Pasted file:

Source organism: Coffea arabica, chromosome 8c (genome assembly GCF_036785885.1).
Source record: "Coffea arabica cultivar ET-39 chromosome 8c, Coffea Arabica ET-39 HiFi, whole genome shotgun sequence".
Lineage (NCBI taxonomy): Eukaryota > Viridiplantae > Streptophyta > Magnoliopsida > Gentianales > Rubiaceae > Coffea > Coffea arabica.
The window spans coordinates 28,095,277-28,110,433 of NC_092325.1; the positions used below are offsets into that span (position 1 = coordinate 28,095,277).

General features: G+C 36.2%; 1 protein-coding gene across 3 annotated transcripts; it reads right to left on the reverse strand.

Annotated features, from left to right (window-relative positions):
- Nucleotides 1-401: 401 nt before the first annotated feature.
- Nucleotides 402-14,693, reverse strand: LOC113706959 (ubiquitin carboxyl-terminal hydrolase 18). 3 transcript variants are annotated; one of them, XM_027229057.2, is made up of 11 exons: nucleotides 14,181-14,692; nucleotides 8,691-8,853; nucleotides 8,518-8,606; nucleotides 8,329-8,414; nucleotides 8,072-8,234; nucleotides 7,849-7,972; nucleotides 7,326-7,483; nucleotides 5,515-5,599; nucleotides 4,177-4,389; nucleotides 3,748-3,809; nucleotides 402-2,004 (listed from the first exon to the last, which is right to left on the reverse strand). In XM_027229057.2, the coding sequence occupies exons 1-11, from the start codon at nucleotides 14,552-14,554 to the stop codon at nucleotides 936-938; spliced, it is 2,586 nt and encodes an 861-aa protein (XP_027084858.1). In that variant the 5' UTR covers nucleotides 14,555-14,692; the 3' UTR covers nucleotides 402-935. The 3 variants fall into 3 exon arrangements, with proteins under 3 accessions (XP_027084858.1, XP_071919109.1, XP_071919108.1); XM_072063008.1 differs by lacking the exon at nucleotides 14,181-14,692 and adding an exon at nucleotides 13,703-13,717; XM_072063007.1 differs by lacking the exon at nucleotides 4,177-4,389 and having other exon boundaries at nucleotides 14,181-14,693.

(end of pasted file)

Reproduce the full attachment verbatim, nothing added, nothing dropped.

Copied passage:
Source organism: Coffea arabica, chromosome 8c (genome assembly GCF_036785885.1).
Source record: "Coffea arabica cultivar ET-39 chromosome 8c, Coffea Arabica ET-39 HiFi, whole genome shotgun sequence".
Lineage (NCBI taxonomy): Eukaryota > Viridiplantae > Streptophyta > Magnoliopsida > Gentianales > Rubiaceae > Coffea > Coffea arabica.
The window spans coordinates 28,095,277-28,110,433 of NC_092325.1; the positions used below are offsets into that span (position 1 = coordinate 28,095,277).

General features: G+C 36.2%; 1 protein-coding gene across 3 annotated transcripts; it reads right to left on the reverse strand.

Annotated features, from left to right (window-relative positions):
- Nucleotides 1-401: 401 nt before the first annotated feature.
- Nucleotides 402-14,693, reverse strand: LOC113706959 (ubiquitin carboxyl-terminal hydrolase 18). 3 transcript variants are annotated; one of them, XM_027229057.2, is made up of 11 exons: nucleotides 14,181-14,692; nucleotides 8,691-8,853; nucleotides 8,518-8,606; nucleotides 8,329-8,414; nucleotides 8,072-8,234; nucleotides 7,849-7,972; nucleotides 7,326-7,483; nucleotides 5,515-5,599; nucleotides 4,177-4,389; nucleotides 3,748-3,809; nucleotides 402-2,004 (listed from the first exon to the last, which is right to left on the reverse strand). In XM_027229057.2, the coding sequence occupies exons 1-11, from the start codon at nucleotides 14,552-14,554 to the stop codon at nucleotides 936-938; spliced, it is 2,586 nt and encodes an 861-aa protein (XP_027084858.1). In that variant the 5' UTR covers nucleotides 14,555-14,692; the 3' UTR covers nucleotides 402-935. The 3 variants fall into 3 exon arrangements, with proteins under 3 accessions (XP_027084858.1, XP_071919109.1, XP_071919108.1); XM_072063008.1 differs by lacking the exon at nucleotides 14,181-14,692 and adding an exon at nucleotides 13,703-13,717; XM_072063007.1 differs by lacking the exon at nucleotides 4,177-4,389 and having other exon boundaries at nucleotides 14,181-14,693.